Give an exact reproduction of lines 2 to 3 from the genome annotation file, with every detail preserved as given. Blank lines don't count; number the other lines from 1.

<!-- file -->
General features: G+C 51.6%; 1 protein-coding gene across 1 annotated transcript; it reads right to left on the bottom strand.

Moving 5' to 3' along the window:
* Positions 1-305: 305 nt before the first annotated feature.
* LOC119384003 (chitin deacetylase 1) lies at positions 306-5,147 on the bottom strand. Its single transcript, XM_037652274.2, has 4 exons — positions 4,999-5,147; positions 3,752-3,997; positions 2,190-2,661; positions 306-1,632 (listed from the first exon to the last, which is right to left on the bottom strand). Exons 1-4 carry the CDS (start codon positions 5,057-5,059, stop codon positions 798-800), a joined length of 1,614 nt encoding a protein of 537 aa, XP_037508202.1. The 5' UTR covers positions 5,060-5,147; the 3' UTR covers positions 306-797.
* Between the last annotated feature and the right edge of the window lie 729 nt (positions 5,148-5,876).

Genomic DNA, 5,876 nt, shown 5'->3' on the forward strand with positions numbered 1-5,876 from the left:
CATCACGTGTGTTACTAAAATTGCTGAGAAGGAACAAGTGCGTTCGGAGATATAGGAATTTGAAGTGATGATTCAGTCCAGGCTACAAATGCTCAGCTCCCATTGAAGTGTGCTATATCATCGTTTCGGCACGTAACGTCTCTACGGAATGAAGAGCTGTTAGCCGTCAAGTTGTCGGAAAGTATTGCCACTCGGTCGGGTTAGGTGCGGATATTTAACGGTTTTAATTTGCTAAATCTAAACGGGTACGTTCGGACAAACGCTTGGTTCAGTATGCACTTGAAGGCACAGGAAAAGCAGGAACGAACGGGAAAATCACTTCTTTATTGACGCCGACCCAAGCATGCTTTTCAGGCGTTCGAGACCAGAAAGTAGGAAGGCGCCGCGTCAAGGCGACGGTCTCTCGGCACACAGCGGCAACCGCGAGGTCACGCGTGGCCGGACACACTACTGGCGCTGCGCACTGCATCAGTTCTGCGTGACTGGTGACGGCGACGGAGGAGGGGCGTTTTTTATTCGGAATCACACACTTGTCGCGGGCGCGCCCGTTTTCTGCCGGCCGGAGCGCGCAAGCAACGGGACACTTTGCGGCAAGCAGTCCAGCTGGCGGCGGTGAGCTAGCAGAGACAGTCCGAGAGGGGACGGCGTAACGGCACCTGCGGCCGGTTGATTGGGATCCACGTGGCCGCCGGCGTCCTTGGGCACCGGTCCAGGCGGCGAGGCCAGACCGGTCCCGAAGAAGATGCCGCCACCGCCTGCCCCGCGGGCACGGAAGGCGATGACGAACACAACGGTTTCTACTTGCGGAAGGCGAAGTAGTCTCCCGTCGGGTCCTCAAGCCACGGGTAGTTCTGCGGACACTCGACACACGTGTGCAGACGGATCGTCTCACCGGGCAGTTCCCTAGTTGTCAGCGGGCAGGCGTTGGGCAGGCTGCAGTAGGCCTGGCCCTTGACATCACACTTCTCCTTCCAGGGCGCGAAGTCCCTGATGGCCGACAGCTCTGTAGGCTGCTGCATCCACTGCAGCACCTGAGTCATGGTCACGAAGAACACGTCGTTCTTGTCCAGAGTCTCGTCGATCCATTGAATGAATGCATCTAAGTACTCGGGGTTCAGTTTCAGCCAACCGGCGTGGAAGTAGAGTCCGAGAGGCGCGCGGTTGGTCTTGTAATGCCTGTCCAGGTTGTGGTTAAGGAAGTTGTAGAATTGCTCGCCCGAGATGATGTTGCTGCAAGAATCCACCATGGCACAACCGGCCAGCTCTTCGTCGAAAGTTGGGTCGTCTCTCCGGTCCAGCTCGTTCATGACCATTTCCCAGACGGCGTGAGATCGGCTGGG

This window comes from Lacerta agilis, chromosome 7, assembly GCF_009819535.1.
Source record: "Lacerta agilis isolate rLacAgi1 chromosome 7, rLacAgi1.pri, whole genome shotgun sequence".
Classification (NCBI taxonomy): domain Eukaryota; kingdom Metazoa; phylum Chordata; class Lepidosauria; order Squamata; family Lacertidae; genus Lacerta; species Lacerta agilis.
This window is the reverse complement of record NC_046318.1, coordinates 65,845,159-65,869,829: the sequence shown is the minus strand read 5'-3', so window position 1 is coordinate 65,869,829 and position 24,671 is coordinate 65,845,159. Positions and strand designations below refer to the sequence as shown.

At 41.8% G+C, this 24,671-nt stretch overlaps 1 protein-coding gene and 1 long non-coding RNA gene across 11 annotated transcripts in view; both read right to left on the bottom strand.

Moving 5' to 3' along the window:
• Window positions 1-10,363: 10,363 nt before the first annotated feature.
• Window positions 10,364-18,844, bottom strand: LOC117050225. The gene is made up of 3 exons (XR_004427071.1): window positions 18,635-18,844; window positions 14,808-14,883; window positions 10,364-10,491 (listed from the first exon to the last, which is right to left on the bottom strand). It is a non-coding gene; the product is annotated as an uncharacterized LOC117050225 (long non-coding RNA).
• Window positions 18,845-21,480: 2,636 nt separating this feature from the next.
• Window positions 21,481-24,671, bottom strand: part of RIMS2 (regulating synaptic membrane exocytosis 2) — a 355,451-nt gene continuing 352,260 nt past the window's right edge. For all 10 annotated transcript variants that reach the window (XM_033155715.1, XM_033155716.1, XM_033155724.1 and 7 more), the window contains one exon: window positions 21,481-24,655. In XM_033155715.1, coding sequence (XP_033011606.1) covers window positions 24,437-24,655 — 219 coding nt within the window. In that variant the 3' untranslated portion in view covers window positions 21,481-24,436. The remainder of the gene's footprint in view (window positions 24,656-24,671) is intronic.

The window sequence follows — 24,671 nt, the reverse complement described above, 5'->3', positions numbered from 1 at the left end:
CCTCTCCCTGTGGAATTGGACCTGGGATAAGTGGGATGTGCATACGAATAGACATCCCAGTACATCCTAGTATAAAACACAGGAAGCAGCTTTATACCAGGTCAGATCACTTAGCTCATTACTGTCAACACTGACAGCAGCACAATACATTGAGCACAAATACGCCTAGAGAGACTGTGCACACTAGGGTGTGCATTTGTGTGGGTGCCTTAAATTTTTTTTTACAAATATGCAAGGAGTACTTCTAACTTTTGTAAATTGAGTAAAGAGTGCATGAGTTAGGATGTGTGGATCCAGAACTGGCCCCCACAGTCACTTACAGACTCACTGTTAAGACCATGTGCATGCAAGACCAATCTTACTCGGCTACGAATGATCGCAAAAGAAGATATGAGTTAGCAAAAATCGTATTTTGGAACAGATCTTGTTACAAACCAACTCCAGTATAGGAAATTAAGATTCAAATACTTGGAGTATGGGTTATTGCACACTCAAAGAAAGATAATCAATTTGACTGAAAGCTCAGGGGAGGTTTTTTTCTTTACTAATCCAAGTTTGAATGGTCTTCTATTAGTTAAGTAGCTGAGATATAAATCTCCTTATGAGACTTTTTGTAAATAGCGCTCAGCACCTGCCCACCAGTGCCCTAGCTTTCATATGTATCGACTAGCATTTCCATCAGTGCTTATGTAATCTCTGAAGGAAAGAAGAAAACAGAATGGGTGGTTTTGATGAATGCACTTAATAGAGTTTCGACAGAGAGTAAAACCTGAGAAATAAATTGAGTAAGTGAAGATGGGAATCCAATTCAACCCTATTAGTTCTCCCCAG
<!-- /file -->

Moving 5' to 3' along the window:
* Positions 1-305: 305 nt before the first annotated feature.